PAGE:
supply of the domestic currency depreciation of the domestic currency have an
opposite effect.
Level of Domestic Income: An increase in the level of domestic income increases
the demand for all goods and services, including imports and it results in an increased
supply of the domestic currency.
International Prices: The. International demand and supply positions deter the
international price of a commodity. A higher international price would translate into a
higher domestic price. If the demand for imported goods is inelastic, this would result
in a higher domestic currency value of in increasing the supply of the domestic
currency.
In case of the demand elastic, the effect on the supply of the domestic currency would
depend the effect on the domestic currency value of imports.
Inflation Rate: A domestic inflation rate that is higher than the inflation of other
economies, would result in imported goods and services bee relatively cheaper than
domestically produced goods and services would increase the demand for the former,
and hence, the supply domestic currency.
Trade Barriers: Trade barriers have the same effect on imports exports - higher the
barriers, lower the imports, and hence, lower the supply of the domestic currency.
Income on Investments
Both payments and receipts on account of interest, dividends, profits etc., depend on
the level of past investments and the current rates of return that can be earned in an
economy. For payments, it is the level of past foreign investments and the current
domestic rates of return; while for the receipts it is the past domestic investments in
foreign economies and the current foreign rates of return, which are relevant.
Transfer Payments
Transfer payments are broadly affected by two factors. One is the number of migrants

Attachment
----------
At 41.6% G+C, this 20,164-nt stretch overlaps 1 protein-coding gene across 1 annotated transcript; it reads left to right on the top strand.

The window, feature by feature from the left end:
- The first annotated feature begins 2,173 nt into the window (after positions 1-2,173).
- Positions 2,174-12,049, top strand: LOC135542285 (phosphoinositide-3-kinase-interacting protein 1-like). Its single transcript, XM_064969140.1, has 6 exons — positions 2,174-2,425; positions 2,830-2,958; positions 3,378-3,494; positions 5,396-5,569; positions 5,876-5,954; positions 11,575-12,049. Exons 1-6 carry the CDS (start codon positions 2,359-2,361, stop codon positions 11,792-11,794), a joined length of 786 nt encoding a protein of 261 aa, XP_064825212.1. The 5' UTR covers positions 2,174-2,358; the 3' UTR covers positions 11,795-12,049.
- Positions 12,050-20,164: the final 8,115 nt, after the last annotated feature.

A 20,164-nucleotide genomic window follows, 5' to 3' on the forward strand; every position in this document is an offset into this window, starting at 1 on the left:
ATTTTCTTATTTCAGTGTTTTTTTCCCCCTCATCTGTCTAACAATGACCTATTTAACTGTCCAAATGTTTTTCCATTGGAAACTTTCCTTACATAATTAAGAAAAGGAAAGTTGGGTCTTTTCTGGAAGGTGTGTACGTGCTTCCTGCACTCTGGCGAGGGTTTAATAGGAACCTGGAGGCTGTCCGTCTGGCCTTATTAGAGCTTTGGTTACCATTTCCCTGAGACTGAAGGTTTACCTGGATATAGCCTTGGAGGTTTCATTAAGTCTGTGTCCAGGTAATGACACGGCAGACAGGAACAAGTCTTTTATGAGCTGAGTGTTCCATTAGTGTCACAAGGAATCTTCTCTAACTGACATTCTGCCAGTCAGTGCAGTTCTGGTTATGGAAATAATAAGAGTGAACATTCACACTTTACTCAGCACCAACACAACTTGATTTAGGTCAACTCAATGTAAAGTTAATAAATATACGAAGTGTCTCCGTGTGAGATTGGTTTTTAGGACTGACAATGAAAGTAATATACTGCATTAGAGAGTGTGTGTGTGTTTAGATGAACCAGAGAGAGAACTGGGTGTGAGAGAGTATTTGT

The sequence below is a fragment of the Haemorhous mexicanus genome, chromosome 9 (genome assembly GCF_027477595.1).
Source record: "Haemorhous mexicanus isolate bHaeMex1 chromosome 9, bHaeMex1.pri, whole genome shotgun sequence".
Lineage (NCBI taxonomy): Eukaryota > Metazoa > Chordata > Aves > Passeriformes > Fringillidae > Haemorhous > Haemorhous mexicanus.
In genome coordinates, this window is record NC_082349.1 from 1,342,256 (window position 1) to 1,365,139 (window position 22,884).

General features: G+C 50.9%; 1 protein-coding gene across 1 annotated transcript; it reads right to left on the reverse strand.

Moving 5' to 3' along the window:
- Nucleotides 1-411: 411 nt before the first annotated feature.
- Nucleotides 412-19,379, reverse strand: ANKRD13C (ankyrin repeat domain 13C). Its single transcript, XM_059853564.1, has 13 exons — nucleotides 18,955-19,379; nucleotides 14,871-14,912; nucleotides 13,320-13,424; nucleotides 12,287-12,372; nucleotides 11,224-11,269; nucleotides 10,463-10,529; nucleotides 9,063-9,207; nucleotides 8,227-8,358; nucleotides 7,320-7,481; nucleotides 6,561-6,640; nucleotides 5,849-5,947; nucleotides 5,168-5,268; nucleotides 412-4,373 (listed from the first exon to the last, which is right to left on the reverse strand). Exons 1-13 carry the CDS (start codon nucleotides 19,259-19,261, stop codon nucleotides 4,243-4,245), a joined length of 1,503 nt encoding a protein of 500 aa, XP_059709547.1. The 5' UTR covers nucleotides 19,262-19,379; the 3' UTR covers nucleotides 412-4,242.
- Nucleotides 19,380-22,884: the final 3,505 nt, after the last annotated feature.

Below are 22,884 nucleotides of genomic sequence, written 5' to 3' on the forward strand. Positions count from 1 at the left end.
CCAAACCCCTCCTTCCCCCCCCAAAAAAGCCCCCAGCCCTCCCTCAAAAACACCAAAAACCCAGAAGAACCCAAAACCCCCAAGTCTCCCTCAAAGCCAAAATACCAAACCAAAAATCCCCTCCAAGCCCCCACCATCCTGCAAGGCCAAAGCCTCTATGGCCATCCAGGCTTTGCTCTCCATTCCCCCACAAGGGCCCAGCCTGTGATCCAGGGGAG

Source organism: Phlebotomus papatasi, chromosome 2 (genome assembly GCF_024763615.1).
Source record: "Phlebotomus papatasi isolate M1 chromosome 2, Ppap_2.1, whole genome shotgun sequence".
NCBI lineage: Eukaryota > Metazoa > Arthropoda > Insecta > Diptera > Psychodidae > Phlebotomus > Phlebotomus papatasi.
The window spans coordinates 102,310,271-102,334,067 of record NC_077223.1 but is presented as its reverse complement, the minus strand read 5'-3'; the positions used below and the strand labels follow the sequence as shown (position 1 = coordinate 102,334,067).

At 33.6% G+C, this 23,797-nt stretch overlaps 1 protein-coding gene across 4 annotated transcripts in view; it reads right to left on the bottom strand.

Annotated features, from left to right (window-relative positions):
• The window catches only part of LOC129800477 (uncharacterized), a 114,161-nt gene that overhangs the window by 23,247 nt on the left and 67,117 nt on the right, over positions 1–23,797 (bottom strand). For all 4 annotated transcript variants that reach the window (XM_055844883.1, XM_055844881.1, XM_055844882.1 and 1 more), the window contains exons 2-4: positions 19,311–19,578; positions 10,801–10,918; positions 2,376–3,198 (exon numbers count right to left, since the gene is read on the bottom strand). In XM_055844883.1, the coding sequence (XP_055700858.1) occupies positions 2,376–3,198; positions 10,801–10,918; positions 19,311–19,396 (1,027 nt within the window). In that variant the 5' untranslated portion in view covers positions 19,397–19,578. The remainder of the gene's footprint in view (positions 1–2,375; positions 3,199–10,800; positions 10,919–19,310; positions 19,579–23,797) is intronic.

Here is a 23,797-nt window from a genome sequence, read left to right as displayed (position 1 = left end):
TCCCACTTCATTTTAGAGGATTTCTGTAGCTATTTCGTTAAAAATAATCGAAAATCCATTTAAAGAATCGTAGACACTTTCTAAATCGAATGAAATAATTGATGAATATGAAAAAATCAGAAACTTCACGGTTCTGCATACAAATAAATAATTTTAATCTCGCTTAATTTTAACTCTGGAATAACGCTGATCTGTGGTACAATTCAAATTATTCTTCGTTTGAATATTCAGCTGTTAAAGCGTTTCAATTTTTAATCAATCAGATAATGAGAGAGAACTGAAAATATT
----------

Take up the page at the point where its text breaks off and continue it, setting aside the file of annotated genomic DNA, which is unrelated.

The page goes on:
to or from a country, who may receive money from or send money to relatives. The
second is the desire of a country to generate goodwill by granting aids to other
countries along with the economic capability to do so, or its need to take aids and
grants from other countries to tide over difficulties.
Capital Account Transactions
Four major factors affect international capital transactions. The foremost is the rate of
return which can be earned on the investments as compared to the returns that can
be earned on domestic investments. The higher the differential returns offered by a
country, the higher will be the capital inflows. Another factor is the additional risk that
accompanies these returns. More the risk, lower the capital inflows. Diversification
across countries may offer some extra benefit in addition to the returns offered by a
particular investment. This benefit arises from the fact that different economies may
be at different stages of economic cycle at a given time, thus making their
performance unrelated. Higher the diversification benefits, higher the inflows. One
more factor, which has a very significant affect on these transactions, is the expected
movement in the exchange rates. If the exchange rates are quite stable, or the
movement is expected to be in the investors' favor, the capital inflows will be higher.